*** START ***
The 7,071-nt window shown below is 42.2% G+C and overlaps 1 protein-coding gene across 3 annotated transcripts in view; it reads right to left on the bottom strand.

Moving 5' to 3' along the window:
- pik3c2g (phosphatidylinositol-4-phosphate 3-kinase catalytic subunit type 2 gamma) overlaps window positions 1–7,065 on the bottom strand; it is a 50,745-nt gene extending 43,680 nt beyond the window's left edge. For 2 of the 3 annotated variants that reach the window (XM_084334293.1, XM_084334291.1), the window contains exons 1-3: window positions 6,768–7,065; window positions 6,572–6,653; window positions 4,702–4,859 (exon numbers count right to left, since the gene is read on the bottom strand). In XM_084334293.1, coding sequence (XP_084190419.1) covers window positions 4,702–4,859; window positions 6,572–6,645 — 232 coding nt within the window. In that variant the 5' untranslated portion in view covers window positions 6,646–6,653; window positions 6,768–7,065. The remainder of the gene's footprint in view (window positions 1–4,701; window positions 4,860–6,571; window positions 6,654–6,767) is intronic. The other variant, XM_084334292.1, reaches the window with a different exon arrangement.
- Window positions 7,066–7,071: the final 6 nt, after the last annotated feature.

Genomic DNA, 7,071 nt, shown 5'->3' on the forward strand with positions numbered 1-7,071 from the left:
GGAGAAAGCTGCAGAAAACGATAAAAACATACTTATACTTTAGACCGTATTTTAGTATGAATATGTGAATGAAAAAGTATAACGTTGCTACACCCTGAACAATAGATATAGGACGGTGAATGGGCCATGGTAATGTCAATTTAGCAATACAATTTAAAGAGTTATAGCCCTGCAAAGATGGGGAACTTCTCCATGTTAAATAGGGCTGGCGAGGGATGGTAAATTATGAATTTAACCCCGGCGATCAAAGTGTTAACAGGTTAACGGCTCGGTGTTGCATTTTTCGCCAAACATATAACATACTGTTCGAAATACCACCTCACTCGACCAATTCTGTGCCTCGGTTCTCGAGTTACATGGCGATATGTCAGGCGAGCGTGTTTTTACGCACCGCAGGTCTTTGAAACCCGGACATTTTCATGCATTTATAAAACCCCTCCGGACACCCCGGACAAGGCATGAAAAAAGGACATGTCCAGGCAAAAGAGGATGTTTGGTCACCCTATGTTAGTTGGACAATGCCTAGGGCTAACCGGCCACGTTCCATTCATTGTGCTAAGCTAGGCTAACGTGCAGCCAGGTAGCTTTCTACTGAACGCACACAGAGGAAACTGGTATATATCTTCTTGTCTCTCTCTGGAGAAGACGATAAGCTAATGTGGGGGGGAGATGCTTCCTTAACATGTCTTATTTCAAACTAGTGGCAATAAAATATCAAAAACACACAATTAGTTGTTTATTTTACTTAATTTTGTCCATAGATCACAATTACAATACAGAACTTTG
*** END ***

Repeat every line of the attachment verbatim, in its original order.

The 7,071-nt window shown below is 42.2% G+C and overlaps 1 protein-coding gene across 3 annotated transcripts in view; it reads right to left on the bottom strand.

Moving 5' to 3' along the window:
- pik3c2g (phosphatidylinositol-4-phosphate 3-kinase catalytic subunit type 2 gamma) overlaps window positions 1–7,065 on the bottom strand; it is a 50,745-nt gene extending 43,680 nt beyond the window's left edge. For 2 of the 3 annotated variants that reach the window (XM_084334293.1, XM_084334291.1), the window contains exons 1-3: window positions 6,768–7,065; window positions 6,572–6,653; window positions 4,702–4,859 (exon numbers count right to left, since the gene is read on the bottom strand). In XM_084334293.1, coding sequence (XP_084190419.1) covers window positions 4,702–4,859; window positions 6,572–6,645 — 232 coding nt within the window. In that variant the 5' untranslated portion in view covers window positions 6,646–6,653; window positions 6,768–7,065. The remainder of the gene's footprint in view (window positions 1–4,701; window positions 4,860–6,571; window positions 6,654–6,767) is intronic. The other variant, XM_084334292.1, reaches the window with a different exon arrangement.
- Window positions 7,066–7,071: the final 6 nt, after the last annotated feature.

Genomic DNA, 7,071 nt, shown 5'->3' on the forward strand with positions numbered 1-7,071 from the left:
GGAGAAAGCTGCAGAAAACGATAAAAACATACTTATACTTTAGACCGTATTTTAGTATGAATATGTGAATGAAAAAGTATAACGTTGCTACACCCTGAACAATAGATATAGGACGGTGAATGGGCCATGGTAATGTCAATTTAGCAATACAATTTAAAGAGTTATAGCCCTGCAAAGATGGGGAACTTCTCCATGTTAAATAGGGCTGGCGAGGGATGGTAAATTATGAATTTAACCCCGGCGATCAAAGTGTTAACAGGTTAACGGCTCGGTGTTGCATTTTTCGCCAAACATATAACATACTGTTCGAAATACCACCTCACTCGACCAATTCTGTGCCTCGGTTCTCGAGTTACATGGCGATATGTCAGGCGAGCGTGTTTTTACGCACCGCAGGTCTTTGAAACCCGGACATTTTCATGCATTTATAAAACCCCTCCGGACACCCCGGACAAGGCATGAAAAAAGGACATGTCCAGGCAAAAGAGGATGTTTGGTCACCCTATGTTAGTTGGACAATGCCTAGGGCTAACCGGCCACGTTCCATTCATTGTGCTAAGCTAGGCTAACGTGCAGCCAGGTAGCTTTCTACTGAACGCACACAGAGGAAACTGGTATATATCTTCTTGTCTCTCTCTGGAGAAGACGATAAGCTAATGTGGGGGGGAGATGCTTCCTTAACATGTCTTATTTCAAACTAGTGGCAATAAAATATCAAAAACACACAATTAGTTGTTTATTTTACTTAATTTTGTCCATAGATCACAATTACAATACAGAACTTTG